The popularity of black elderberry is a testament to the power of social media and highlights an information shift in the category. “Pharma once controlled the message in OTC, but that’s changing,” says Mahecha. “Sambucol exploded at retail when medical professionals started to recommend the product. Retailers couldn’t keep it in the store.”
“These products surface online, then generate word of mouth, and once they get to mass retail, sales explode,” says Buono. Buyers with a finger on the pulse of the natural product social media space can get ahead of trends for their consumers.
Meanwhile, the probiotic segment, once a huge growth area, has experienced some stalling. “We’re starting to see scientific data questioning how effective probiotics are,” observes Buono.
New research that indicates probiotics are best absorbed when taken with a prebiotic has sparked the introduction of combination products. “Synbiotic formulations, which combine a prebiotic and probiotic, have become more popular,” notes Mahecha. Last year, Austin, Taxas-based Enviromedica launched Terraflora, a broad-spectrum synbiotic.
A shakeout may be looming for the category. While plenty of consumers take probiotics on a regular basis, retailers are identifying their best-selling products. Probiotics from Los Angeles-based Jarrow, for example, routinely sell out at some locations of MOM’s Organic Market, a 19-unit chain based in Rockville, Md., despite the product’s high retail price tag.
Lentz also sees probiotic ingredients branching out into other categories, including cold and allergy products, as part of a push for a holistic approach to well-being. “We’re seeing secondary facings of probiotic products at retail in the cold and allergy sections,” he says.
While consumers get a lot of their information about natural OTC products online, there’s still plenty of confusion about ingredients. In response, more manufacturers are introducing combination products that address specific health concerns. “That’s a trend we’ve seen forever in health care,” notes Buono. “Consumers don’t know ingredients very well.” Bundling ingredients in one formulation makes selection easier — particularly at locations where sales help is absent.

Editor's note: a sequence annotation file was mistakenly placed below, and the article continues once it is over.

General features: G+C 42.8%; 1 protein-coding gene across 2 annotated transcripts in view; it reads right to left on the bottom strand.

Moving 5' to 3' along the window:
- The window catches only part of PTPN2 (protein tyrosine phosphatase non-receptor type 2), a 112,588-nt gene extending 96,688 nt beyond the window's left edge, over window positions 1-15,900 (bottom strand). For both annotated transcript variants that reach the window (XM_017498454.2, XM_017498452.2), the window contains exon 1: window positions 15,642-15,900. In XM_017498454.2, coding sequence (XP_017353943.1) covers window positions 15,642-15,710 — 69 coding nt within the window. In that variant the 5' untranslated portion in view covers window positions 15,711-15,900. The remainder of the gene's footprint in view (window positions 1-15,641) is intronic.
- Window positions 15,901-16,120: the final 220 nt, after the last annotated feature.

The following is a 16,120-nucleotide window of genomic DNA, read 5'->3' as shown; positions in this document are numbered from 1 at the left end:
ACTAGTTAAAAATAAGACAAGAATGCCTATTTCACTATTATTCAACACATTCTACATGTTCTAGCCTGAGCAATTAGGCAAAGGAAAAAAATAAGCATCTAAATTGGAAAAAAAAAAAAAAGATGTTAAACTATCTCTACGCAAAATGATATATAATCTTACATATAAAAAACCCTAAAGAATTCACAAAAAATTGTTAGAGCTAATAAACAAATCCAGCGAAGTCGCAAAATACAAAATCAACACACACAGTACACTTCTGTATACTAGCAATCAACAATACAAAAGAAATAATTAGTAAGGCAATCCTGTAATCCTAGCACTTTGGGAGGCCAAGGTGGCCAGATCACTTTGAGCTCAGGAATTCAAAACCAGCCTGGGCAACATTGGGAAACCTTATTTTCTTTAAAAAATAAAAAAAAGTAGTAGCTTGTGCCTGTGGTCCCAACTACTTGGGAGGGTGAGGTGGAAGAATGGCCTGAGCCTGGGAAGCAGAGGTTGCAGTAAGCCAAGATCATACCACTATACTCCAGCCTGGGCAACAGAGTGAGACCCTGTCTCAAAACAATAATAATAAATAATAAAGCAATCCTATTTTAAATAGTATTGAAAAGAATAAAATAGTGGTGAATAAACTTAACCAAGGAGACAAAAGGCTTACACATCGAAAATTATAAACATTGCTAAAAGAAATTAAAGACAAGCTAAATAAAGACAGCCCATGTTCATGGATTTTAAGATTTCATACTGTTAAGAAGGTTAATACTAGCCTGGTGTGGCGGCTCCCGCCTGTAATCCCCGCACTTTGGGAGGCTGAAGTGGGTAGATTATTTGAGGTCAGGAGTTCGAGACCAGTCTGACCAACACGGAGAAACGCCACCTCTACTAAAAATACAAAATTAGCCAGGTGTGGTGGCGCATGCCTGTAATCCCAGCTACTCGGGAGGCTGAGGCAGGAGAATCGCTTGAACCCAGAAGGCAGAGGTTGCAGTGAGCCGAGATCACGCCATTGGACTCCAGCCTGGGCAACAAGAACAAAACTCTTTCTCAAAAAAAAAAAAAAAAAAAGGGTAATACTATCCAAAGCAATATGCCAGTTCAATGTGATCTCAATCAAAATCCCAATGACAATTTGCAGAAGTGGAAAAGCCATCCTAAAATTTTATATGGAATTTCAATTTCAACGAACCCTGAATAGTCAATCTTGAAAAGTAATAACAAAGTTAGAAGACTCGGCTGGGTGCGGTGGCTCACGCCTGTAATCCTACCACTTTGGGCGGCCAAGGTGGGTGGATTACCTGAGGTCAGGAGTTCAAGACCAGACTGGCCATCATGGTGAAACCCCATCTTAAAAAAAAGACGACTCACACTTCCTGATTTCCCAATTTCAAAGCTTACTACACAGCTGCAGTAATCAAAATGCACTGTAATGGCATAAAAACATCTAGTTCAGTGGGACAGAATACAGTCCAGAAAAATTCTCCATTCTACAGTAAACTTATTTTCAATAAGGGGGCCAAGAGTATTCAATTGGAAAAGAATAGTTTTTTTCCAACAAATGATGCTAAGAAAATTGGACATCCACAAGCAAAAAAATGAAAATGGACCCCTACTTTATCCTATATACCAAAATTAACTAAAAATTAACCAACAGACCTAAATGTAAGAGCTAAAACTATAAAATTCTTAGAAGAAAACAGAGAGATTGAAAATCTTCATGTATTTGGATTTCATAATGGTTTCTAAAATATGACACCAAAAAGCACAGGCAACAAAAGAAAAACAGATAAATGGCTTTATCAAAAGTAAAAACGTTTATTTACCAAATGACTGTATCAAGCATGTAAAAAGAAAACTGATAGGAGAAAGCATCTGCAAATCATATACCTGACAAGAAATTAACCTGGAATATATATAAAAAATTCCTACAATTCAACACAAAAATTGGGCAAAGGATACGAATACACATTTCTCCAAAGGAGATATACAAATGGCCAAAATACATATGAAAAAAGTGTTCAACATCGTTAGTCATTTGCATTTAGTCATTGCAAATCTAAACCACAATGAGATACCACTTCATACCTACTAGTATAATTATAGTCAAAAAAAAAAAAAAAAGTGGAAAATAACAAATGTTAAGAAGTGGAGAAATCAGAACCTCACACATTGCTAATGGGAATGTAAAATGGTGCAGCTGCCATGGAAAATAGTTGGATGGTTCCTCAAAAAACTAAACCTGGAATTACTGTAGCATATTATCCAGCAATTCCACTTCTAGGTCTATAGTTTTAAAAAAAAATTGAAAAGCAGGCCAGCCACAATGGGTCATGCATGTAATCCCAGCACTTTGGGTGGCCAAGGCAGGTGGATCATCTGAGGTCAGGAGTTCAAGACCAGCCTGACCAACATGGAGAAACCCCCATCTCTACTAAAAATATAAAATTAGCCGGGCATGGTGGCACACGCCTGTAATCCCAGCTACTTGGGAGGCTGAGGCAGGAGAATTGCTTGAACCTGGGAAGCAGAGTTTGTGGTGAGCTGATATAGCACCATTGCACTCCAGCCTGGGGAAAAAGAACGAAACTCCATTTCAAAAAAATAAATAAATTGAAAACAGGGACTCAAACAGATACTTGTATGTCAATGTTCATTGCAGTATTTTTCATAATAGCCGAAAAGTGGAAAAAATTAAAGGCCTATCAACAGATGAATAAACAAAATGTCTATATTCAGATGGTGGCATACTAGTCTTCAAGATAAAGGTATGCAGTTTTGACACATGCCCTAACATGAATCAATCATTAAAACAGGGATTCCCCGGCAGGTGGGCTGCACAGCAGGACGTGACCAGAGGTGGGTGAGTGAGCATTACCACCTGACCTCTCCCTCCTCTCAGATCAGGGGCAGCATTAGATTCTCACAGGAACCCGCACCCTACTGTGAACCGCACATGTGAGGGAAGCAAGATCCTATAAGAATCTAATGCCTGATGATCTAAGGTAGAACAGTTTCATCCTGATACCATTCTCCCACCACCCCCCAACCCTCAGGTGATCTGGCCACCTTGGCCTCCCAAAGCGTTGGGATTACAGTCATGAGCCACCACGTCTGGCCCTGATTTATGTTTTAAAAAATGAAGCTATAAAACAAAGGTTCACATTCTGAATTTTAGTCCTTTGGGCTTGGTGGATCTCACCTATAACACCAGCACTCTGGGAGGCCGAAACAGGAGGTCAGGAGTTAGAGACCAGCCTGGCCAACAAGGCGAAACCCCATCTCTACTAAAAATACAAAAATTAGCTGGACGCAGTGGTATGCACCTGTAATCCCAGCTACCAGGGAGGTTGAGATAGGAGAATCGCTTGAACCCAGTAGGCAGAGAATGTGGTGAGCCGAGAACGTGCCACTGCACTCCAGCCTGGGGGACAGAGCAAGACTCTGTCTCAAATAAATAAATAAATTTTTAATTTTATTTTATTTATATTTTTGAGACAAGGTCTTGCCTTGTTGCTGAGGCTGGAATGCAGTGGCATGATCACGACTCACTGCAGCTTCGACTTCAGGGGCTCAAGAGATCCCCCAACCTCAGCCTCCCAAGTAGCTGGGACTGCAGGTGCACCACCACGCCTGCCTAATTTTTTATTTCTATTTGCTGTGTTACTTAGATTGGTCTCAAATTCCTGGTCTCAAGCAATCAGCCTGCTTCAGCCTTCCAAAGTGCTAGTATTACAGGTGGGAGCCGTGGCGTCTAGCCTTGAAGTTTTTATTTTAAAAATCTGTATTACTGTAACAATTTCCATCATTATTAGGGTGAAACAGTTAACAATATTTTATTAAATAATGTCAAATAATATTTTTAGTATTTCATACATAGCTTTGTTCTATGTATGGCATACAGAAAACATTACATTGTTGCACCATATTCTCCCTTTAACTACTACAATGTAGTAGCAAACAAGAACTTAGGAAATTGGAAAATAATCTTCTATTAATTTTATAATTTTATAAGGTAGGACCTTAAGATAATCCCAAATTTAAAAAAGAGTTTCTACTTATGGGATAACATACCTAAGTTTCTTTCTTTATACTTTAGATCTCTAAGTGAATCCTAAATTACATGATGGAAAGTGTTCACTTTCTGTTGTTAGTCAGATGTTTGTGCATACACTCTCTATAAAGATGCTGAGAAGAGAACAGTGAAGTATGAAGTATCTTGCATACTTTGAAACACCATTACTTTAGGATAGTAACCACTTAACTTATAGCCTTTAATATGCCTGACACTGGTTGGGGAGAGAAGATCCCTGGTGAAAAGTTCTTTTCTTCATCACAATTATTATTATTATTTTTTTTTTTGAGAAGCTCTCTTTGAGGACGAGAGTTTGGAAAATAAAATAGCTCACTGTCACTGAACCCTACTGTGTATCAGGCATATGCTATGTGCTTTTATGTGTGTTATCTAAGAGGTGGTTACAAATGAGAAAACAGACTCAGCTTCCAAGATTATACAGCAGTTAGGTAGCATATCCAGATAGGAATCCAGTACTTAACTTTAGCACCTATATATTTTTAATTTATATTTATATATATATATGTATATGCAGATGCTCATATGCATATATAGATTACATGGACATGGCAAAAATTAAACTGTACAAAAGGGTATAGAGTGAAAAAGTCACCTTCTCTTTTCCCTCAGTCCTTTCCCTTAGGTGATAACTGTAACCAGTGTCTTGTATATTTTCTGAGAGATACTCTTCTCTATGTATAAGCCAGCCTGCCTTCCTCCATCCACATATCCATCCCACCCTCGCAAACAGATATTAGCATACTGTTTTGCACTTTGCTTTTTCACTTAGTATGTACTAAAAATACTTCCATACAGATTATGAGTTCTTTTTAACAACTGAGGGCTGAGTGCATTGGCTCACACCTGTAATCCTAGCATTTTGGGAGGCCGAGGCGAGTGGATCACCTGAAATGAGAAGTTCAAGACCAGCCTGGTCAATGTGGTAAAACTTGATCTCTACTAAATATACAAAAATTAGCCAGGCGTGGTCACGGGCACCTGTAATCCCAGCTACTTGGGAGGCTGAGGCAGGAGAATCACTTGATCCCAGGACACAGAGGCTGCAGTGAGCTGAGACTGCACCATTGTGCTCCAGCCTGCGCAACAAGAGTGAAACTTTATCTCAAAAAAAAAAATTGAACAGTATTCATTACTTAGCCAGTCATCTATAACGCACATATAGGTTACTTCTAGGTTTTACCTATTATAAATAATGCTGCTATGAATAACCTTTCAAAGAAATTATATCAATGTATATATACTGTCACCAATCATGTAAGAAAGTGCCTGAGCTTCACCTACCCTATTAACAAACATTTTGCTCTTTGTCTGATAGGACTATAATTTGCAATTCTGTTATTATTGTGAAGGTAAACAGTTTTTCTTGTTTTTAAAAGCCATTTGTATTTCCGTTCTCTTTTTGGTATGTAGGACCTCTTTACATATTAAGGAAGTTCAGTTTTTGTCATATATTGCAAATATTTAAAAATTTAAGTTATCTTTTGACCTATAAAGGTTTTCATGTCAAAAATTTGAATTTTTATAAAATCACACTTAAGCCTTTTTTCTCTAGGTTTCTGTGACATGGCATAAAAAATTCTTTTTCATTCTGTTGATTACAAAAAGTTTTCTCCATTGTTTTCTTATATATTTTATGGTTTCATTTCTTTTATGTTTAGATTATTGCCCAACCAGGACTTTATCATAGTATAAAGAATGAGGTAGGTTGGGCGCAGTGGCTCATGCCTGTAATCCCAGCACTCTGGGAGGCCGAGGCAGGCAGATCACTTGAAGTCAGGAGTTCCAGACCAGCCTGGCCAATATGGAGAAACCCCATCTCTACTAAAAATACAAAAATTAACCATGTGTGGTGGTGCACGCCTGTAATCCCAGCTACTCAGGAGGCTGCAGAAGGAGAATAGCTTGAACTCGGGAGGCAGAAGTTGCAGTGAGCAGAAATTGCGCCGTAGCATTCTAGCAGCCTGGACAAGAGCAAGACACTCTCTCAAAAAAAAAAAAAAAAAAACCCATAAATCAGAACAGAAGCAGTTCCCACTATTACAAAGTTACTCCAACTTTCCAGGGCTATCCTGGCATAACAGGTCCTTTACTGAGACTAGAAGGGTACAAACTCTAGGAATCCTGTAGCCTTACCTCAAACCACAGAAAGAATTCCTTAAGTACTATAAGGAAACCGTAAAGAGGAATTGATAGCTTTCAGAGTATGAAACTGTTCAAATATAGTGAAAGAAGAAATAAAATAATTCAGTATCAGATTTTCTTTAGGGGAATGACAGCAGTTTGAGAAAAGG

Nature’s Bounty has taken that approach with three products launched last year. The company’s data and analytics revealed that self-care, sleep and stress relief are among the top issues for consumers, particularly Millennials and Gen Xers. Accordingly, Nature’s Bounty introduced Anxiety & Stress Relief and Sleep3 formulations designed to address these specific wellness concerns. Lentz sees a subsection of “sleep, stress and anxiety” products being created in supplement sections. “Lavender, valerian root and, to a lesser extent, St. John’s wort are key ingredients for this new range of products,” he says.
Seeking a Better Night’s Sleep
Additionally, it’s no surprise that natural sleep aids are growing — The Centers for Disease Control and Prevention (CDC) estimate that 35% of American adults don’t get enough sleep, and that failure to get a solid seven hours of recommended shuteye can contribute to serious health problems such as obesity, diabetes, high blood pressure, heart disease, stroke and mental stress.
Combination products containing valerian, chamomile, melatonin and even CBD are showing significant growth as consumers take a prophylactic approach to treating sleeplessness.
“Many natural sleep supplements were showing double-digit increases,” continues Mahecha. Zarbee’s Naturals sleep supplements, for instance, saw sales increases of almost 200%, and sales of Olly Sleep Melatonin Gummy were up 74%, according to IRI all-channel data for the 52-week period ending Dec. 29, 2019. IRI data also shows that Cincinnati-based Procter & Gamble’s drug-free Vicks ZzzQuil PURE Zzzs tablets, in both kid and adult formulations, experienced triple-digit dollar sales increases.
Natural products have established a stronghold in the children’s OTC segment in particular. “Parents feel more comfortable with products that are free of dyes and sweeteners,” explains Buono. “Since traditional respiratory OTCs for kids under 2 years of age have been pulled off the market, these products have become even more popular.” Data from Hamacher shows Zarbee’s Naturals as the No. 2 brand in the pediatric cough/cold market, right behind Mucinex.